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A Passion for Saving the Planet

Different Paths Lead to Careers in Alternative Energy, Environmental Education
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As Ginger Wireman drove to Irvine one day, the sight of a hilltop being graded to make way for more houses shocked her. That fateful drive, where she decided she didn’t want to “promote sprawl and habitat destruction,” sent the communications graduate back to Cal State Fullerton with a newfound passion and a new career path.

“I thought the environmental science program was perfect,” says Wireman ’89, ’96 (B.A. communications-advertising, M.A. environmental studies). “I could specialize in communications and education, and leverage that to protect resources.”

After graduation, she worked on habitat protection and restoration with the Nature Conservancy and other organizations before becoming an educational outreach professional with the Washington State Department of Ecology.

“Now I teach people about the Hanford nuclear site cleanup,” she says. “Hanford is a legacy of the Manhattan Project and through the Cold War produced about 64 percent of our nation’s plutonium.”

The site, almost 600 square miles, “is home to many rare species of plants and insects — some new to science, only having been discovered in 1993,” she explains.

While pursuing her graduate studies, she gained practical experience serving at CSUF’s Tucker Wildlife Sanctuary. “I learned so much with Prem Saint (now emeritus professor of geological and environmental studies) that I could apply to real-world issues,” she adds. “He taught us to look at a place and really think about what had happened through time and natural progression, and consider the current human impacts.”

Striking Out on His Own

Other CSUF alumni have also made their way into environment and sustainability careers. Deep Patel ’06 (B.A. business administration-entrepreneurship) was working in finance when he realized, “I wasn’t really happy … I didn’t value the work I was doing.”

Then he attended a conference where he met people who were excited about the possibilities and the field of solar power. “I had no background in solar but I was fascinated by the concept.

“I have to get involved,” Patel remembers thinking. “I was interested in the idea of starting my own business, but when I graduated, I didn’t think I was experienced enough.”

Patel thought about the opportunities he’d had at Cal State Fullerton — meeting with industry leaders; being grounded in business planning, organization and ways to build a business; and practical experience like serving on a student-consulting team — and decided to try.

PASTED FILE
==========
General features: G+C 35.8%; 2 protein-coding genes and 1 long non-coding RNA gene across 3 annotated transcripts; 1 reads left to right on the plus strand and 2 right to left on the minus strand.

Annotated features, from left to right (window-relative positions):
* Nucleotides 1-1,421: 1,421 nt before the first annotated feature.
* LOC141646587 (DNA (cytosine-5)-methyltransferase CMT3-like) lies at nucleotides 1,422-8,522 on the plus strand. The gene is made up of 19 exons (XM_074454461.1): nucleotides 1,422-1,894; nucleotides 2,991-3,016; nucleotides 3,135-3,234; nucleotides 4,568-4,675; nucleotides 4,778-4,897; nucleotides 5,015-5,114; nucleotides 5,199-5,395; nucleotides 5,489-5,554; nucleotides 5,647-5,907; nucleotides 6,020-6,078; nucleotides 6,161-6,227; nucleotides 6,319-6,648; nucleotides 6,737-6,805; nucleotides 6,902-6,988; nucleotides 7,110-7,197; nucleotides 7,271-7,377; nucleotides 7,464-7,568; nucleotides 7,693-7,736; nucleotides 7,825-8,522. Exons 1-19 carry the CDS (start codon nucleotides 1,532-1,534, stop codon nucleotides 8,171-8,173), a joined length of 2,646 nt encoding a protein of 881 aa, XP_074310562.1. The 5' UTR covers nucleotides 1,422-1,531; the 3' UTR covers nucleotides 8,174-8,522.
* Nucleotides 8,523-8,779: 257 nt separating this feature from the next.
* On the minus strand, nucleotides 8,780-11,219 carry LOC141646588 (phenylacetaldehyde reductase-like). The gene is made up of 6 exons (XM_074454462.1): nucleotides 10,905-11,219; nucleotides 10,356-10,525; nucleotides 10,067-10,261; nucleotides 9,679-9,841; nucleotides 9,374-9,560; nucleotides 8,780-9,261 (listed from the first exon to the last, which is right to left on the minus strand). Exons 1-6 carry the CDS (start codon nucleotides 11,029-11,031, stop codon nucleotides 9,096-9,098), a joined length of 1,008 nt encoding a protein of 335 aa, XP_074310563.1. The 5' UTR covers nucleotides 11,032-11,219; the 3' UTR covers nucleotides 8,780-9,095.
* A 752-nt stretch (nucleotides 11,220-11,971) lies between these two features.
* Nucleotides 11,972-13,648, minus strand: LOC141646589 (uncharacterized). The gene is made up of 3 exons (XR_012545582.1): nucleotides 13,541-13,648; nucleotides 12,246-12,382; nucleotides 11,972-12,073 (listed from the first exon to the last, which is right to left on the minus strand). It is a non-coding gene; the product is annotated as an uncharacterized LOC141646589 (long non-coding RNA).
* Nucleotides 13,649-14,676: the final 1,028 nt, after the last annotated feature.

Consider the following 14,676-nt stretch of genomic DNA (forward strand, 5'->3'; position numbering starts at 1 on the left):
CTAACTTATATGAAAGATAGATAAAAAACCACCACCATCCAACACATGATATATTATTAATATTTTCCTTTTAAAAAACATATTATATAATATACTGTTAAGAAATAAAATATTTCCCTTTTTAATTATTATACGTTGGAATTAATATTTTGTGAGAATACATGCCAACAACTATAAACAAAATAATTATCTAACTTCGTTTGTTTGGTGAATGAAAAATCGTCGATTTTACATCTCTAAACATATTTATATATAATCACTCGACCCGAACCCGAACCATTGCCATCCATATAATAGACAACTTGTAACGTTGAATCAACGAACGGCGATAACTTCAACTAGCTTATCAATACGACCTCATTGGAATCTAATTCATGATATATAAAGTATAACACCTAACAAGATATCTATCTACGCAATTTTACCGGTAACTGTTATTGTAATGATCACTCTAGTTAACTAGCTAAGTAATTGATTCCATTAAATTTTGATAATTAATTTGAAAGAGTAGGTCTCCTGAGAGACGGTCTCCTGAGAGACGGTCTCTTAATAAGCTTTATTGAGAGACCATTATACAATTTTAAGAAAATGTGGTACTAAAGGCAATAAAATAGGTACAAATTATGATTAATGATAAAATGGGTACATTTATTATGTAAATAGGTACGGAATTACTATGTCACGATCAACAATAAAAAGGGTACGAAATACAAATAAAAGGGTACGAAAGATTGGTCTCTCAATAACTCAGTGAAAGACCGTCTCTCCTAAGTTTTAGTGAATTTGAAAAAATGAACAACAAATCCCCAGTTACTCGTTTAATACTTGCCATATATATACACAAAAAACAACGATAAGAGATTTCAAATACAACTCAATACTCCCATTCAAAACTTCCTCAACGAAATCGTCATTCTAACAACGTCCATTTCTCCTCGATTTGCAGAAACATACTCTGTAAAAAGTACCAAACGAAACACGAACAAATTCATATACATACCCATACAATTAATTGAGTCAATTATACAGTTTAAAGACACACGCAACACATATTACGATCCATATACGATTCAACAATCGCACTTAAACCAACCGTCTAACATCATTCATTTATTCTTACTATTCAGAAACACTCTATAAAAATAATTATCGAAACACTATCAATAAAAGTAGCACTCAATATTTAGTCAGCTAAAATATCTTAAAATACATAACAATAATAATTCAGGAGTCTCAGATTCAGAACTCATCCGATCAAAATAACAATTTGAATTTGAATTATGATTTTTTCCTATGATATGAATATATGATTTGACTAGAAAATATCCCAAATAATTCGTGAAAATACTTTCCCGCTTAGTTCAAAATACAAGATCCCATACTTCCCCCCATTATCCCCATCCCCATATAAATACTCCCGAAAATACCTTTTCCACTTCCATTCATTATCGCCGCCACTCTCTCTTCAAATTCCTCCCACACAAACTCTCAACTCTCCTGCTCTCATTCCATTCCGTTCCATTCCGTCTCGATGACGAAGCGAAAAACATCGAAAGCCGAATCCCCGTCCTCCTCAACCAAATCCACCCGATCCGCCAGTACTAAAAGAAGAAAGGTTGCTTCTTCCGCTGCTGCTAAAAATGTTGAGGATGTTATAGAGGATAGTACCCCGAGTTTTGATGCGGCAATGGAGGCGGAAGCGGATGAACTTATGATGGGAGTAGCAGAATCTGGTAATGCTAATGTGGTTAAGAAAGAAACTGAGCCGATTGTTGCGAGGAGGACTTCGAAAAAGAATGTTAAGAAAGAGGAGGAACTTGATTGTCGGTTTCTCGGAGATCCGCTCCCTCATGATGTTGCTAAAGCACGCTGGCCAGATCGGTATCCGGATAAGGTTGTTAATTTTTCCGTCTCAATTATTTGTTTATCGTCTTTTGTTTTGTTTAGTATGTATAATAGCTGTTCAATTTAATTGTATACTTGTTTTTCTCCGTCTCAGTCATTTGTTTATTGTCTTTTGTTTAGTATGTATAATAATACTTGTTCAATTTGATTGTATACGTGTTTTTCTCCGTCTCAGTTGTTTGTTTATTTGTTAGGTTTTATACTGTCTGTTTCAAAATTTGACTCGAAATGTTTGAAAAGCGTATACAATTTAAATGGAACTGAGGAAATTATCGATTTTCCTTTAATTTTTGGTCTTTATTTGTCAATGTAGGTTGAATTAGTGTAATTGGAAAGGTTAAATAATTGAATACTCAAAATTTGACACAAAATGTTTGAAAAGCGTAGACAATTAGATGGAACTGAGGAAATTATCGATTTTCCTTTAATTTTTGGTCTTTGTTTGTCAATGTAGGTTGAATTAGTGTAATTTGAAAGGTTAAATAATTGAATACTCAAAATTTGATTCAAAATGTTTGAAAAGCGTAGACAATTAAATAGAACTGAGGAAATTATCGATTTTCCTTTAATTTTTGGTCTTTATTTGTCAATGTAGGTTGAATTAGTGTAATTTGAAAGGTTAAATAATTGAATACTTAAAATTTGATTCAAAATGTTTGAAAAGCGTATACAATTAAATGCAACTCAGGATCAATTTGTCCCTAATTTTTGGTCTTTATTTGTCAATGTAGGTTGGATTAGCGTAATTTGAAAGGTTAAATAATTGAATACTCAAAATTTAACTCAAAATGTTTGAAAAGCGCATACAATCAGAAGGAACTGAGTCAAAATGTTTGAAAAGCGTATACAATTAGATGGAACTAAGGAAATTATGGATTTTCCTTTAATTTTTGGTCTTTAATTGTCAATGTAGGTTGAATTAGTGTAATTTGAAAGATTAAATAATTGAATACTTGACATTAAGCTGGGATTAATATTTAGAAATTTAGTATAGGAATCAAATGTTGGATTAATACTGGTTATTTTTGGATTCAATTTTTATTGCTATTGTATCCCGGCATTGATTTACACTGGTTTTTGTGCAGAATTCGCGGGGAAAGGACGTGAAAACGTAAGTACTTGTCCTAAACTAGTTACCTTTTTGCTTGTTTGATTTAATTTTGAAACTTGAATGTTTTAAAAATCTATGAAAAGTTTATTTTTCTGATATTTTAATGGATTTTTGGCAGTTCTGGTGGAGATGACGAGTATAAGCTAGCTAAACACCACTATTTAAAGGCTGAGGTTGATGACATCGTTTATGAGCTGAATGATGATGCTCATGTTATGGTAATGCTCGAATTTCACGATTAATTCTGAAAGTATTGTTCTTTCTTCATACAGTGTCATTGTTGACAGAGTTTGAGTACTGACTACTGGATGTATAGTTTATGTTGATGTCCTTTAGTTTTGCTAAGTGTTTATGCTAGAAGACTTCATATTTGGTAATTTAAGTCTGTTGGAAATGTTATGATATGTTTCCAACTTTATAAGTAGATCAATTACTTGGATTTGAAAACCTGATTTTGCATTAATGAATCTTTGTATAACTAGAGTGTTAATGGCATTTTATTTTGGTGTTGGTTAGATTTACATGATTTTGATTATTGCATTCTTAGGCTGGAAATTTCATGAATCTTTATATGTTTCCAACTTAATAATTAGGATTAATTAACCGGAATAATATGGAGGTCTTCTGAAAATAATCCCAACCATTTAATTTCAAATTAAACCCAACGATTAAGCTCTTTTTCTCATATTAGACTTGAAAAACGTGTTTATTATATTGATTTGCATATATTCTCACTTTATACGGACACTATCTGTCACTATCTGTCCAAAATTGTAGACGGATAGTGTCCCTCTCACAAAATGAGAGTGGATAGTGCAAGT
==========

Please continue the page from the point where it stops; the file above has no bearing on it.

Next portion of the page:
Without that groundwork, he says, “I don’t think I would be where I am today.”

From an interest in solar, Patel created a blog and learned everything he could about the solar industry. “People started seeking my help,” and that led to becoming a solar systems manufacturer and distributor.

Today, as founder, president and CEO of Gigawatt Inc. and GoGreenSolar, Patel and his business partner Harold Tan employ 25 people, including fellow CSUF alumni, who work with home and business consumers, nonprofit organizations and the Federal government.

Finding Focus

Tamara Wallace ‘08, ‘13 (B.A., M.A. geography) considered a wide range of academic options before settling on her major. “Geography ended up defining my understanding of the world, and allowed me to develop the confidence to find a unique niche in the job market.”

While a grad student, Wallace took part in the University’s first Sustainability Tracking and Assessment Rating System (STARS) survey. The experience was reflected in her master’s thesis and her career.

As CSUF’s sustainability coordinator, Wallace is involved in facilities projects and efforts to incorporate sustainability into all aspects of the campus, including partnering with faculty members to integrate it into the classroom.

“My job is exciting and meaningful because I am working with cutting-edge and innovative techniques on water conservation, sustainable waste management, green energy, sustainable transportation and local food production. The moments of achievement are seen when the environmental importance, economic value and collaborative and community-driven accomplishments are recognized throughout our university.”